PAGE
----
Another good idea: Take as many shooting-and-tactics classes as you can afford, but only from well-recognized trainers and teachers. Try to find teachers whose style "clicks" with yours.
I would like to stay under $750 for both guns if that is realistic, if not then up to $1000 for both. I like the idea of a revolver because it is simple, no jams, it can sit loaded without any issues such as a spring going bad because the mag was left with ammo in it, etc. I am more interested in tried and true compared to newest and marketing hype. I want to know that the gun is reliable and you can count on it. I want a quality gun that just works out of the box rather than gamble on it being made right, does that make sense?
First, your mag springs won't go bad, because you leave them loaded....second, take the advice above...third, forget about the "pink", unless she just cannot live without it....that being said, you might want to look at the Ruger SR9 or SR40...my wife is happy with her SR40. Lots of safety functions, and well priced. Just my 2 cents.
In that price range I would suggest charter arms. They make a nice line of revolvers in the same frame sizes as smith and wesson J frames. They are very good quaility guns and have pink versions. I would suggest buying a 38 special.Most gun shops have a display of them where you can look them over and handle them.I would use 158 grian hollow point ammo personaly but there are different views on grain or bullet styles. I would practice with standard velocity ammo and buy some +P ammo for carry. It has a little more power. Charter arms also makes a model called trhe bull dog that is very well known but is chambered for the 44 special that is very effective. Any shop selling charter arms revolvers should have a bulldog to show you as well.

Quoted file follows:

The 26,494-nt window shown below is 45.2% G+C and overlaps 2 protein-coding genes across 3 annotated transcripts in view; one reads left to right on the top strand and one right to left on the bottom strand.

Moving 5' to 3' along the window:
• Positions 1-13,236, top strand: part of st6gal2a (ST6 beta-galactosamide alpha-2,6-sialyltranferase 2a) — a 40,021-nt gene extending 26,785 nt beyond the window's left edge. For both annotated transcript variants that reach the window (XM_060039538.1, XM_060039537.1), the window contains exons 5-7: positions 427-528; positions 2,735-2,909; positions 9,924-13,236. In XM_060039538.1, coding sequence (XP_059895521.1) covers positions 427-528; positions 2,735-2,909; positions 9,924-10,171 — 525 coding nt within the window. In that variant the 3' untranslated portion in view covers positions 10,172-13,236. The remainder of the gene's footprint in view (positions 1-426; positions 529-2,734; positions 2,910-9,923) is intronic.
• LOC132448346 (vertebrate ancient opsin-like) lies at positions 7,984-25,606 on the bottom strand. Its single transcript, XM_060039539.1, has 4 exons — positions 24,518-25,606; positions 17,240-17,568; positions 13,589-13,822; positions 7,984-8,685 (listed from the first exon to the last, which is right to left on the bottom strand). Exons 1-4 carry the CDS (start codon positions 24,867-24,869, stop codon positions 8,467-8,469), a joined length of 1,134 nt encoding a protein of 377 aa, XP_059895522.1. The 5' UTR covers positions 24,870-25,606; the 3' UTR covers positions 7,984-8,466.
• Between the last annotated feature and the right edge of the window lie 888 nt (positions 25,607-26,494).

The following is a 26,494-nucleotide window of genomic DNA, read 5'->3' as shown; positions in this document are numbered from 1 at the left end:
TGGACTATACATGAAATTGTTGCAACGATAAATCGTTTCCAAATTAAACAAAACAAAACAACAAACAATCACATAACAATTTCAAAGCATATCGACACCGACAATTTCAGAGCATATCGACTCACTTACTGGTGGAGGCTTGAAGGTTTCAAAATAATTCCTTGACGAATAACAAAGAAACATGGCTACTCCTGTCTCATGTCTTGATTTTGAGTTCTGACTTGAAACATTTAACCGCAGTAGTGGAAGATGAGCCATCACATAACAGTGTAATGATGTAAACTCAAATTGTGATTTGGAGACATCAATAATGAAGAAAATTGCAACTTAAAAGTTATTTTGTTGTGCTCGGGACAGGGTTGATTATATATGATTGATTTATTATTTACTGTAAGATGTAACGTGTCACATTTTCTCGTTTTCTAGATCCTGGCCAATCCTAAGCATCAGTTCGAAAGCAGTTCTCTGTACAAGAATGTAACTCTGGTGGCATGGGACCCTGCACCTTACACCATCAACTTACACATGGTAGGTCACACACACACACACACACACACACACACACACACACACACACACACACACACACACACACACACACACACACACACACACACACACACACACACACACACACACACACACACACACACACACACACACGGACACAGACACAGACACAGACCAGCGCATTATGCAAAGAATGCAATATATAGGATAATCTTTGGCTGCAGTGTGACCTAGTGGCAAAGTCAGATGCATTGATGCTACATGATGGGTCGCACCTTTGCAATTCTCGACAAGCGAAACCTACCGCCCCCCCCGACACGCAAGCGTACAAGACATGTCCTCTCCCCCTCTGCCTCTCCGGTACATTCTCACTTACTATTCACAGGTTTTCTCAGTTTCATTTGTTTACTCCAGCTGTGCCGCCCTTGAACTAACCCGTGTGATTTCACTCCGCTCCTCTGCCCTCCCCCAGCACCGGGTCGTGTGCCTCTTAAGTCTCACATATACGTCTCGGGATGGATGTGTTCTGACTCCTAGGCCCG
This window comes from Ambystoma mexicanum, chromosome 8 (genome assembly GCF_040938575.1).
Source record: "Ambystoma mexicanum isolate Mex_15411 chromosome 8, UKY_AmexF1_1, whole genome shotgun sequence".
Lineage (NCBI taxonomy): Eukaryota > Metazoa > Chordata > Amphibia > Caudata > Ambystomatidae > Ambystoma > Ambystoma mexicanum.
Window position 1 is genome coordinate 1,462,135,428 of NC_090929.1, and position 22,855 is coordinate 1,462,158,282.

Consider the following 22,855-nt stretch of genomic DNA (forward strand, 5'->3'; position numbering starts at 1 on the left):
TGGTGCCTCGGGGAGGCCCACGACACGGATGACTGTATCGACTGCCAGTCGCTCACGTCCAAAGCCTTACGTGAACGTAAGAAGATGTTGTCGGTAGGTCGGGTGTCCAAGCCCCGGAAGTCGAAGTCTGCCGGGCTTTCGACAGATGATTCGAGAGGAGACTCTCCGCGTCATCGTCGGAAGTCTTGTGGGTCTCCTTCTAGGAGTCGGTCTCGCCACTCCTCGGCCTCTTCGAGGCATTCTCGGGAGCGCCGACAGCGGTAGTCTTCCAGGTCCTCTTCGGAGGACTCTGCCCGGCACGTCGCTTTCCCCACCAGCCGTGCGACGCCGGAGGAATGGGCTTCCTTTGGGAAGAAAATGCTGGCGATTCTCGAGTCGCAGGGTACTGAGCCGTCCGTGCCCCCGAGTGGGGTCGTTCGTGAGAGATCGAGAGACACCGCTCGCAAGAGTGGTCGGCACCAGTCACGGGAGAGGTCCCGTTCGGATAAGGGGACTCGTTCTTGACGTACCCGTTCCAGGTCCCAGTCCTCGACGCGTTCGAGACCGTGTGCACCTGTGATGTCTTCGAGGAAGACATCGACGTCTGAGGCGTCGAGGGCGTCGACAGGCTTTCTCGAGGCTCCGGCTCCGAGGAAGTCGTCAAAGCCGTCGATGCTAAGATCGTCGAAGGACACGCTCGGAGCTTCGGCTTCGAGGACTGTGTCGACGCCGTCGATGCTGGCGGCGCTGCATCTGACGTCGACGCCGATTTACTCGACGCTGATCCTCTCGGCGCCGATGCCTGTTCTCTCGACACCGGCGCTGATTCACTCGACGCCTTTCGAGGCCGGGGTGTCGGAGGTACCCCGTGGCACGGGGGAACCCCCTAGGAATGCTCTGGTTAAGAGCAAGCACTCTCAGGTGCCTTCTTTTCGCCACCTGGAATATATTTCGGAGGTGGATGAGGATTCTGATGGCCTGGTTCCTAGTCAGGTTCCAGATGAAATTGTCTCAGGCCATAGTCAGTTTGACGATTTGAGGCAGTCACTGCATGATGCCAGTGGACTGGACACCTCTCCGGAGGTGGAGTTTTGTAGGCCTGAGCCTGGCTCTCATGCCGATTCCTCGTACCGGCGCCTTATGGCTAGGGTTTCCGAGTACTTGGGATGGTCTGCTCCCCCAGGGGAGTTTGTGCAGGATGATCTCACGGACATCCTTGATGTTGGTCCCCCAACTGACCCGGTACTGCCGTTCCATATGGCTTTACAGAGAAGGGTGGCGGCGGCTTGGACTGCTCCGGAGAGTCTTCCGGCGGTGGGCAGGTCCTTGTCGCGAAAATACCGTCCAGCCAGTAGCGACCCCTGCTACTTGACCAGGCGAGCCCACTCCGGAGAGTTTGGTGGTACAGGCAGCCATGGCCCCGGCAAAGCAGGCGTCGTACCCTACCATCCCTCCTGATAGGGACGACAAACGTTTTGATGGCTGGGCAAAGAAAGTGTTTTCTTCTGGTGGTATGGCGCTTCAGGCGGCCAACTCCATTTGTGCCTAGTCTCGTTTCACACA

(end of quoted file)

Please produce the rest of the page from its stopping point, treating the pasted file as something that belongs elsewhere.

I would agree with the above post on taurus and rossi revolvers.
In that price range I would suggest charter arms. They make a nice line of revolvers in the same frame sizes as smith and wesson J frames. They are very good quaility guns and have pink versions. I would suggest buying a 38 special.Most gun shops have a display of them where you can look them over and handle them.I would use 158 grian hollow point ammo.
USA made....you stated in your post
Sig makes a highly thought of 9mm semi auto (SP2022) and its price is more than reasonable for what you get, it has changeable grips for different size hands, very accurate and lifetime warranty. Made in NH although the company is Swiss. Another good pistol is the S&W M&P series, USA company and made with changeable back straps and fits different size hands, lifetime warranty as well. Ruger another USA manufacturer makes excellent firearms as well. Hope this helps....